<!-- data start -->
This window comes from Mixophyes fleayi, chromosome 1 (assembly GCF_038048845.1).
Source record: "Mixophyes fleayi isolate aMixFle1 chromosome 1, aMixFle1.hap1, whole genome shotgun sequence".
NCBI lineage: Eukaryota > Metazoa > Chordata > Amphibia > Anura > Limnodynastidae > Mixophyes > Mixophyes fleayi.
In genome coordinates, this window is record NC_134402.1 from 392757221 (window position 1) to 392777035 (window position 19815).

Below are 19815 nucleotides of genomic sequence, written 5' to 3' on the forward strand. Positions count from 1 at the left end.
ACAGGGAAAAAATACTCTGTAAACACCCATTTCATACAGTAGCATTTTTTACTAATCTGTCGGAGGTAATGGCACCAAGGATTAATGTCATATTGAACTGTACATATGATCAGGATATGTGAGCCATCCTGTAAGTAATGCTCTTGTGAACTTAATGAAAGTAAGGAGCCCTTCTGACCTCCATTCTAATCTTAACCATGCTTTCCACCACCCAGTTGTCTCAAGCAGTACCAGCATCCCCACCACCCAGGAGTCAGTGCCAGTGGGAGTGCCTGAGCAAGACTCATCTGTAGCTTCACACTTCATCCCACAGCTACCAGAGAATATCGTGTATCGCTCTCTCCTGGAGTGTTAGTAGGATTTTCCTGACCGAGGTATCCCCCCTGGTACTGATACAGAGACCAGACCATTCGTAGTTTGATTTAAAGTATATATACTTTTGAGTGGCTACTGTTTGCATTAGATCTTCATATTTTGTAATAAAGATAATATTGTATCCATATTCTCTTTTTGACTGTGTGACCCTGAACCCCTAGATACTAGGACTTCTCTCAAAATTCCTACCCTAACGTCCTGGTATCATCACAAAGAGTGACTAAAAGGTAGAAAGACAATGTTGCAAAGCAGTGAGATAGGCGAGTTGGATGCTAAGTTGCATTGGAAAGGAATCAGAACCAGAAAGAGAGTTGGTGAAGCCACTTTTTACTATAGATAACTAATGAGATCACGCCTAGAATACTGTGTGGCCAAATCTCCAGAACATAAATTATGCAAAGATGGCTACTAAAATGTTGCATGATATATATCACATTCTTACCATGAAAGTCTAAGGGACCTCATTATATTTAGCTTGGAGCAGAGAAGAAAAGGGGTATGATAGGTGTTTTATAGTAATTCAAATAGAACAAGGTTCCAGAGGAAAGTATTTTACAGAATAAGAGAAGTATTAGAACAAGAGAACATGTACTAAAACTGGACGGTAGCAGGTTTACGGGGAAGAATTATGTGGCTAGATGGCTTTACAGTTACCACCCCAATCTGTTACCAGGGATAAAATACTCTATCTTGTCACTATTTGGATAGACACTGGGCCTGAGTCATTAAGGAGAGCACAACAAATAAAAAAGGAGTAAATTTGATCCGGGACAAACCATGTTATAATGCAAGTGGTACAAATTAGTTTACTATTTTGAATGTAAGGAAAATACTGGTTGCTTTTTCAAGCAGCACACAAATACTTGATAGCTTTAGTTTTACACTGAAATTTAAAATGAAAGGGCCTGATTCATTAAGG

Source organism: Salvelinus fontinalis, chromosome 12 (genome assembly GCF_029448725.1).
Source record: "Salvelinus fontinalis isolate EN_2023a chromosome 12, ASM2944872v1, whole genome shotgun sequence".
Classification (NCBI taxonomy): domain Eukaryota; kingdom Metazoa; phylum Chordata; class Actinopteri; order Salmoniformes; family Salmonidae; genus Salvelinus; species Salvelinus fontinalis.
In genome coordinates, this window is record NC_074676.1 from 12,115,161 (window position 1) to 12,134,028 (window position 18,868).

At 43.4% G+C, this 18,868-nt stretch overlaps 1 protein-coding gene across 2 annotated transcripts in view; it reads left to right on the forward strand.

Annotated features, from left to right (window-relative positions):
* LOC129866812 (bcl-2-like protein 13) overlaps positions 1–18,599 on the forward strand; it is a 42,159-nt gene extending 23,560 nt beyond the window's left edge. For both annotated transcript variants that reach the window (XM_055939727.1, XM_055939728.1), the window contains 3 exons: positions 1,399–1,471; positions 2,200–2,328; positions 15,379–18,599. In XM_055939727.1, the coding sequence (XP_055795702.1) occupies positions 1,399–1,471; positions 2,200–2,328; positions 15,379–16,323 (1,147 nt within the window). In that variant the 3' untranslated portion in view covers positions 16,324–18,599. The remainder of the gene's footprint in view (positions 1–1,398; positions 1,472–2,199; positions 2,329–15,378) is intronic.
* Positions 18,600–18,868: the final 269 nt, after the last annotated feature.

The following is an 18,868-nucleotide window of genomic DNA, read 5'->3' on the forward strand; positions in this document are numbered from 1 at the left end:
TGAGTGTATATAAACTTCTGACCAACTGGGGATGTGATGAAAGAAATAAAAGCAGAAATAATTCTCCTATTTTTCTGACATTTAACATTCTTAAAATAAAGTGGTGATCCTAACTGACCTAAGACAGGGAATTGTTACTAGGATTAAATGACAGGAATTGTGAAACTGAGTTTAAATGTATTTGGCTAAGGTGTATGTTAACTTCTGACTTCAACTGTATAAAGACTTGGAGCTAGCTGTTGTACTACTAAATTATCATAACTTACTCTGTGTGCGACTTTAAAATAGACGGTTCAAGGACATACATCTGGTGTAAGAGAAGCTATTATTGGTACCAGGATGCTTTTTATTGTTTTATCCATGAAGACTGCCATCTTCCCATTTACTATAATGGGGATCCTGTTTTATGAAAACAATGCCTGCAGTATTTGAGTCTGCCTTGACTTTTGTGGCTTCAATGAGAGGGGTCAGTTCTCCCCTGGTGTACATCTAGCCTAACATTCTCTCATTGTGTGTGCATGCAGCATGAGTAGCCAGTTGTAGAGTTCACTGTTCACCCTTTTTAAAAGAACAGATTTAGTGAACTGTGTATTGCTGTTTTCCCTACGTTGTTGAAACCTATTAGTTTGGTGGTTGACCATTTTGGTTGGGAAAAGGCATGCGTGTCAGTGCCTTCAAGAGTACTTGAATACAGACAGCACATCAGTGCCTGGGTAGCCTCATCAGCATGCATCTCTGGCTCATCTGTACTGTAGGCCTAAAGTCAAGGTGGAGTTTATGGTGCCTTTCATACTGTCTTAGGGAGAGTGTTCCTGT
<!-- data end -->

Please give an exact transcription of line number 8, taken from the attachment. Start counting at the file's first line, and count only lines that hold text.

Source record: "Salvelinus fontinalis isolate EN_2023a chromosome 12, ASM2944872v1, whole genome shotgun sequence".